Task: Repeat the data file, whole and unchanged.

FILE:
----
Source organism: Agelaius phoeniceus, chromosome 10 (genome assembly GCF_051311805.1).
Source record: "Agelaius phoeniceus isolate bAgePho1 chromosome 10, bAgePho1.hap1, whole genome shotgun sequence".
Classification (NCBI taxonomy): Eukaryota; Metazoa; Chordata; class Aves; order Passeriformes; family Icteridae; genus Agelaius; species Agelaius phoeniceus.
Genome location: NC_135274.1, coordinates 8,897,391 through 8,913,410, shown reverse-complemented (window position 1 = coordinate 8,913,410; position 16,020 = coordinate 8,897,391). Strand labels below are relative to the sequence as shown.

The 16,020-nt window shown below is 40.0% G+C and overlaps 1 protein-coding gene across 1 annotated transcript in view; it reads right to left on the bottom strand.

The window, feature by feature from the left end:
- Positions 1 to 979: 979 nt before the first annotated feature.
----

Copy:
Source organism: Agelaius phoeniceus, chromosome 10 (genome assembly GCF_051311805.1).
Source record: "Agelaius phoeniceus isolate bAgePho1 chromosome 10, bAgePho1.hap1, whole genome shotgun sequence".
Classification (NCBI taxonomy): Eukaryota; Metazoa; Chordata; class Aves; order Passeriformes; family Icteridae; genus Agelaius; species Agelaius phoeniceus.
Genome location: NC_135274.1, coordinates 8,897,391 through 8,913,410, shown reverse-complemented (window position 1 = coordinate 8,913,410; position 16,020 = coordinate 8,897,391). Strand labels below are relative to the sequence as shown.

The 16,020-nt window shown below is 40.0% G+C and overlaps 1 protein-coding gene across 1 annotated transcript in view; it reads right to left on the bottom strand.

The window, feature by feature from the left end:
- Positions 1 to 979: 979 nt before the first annotated feature.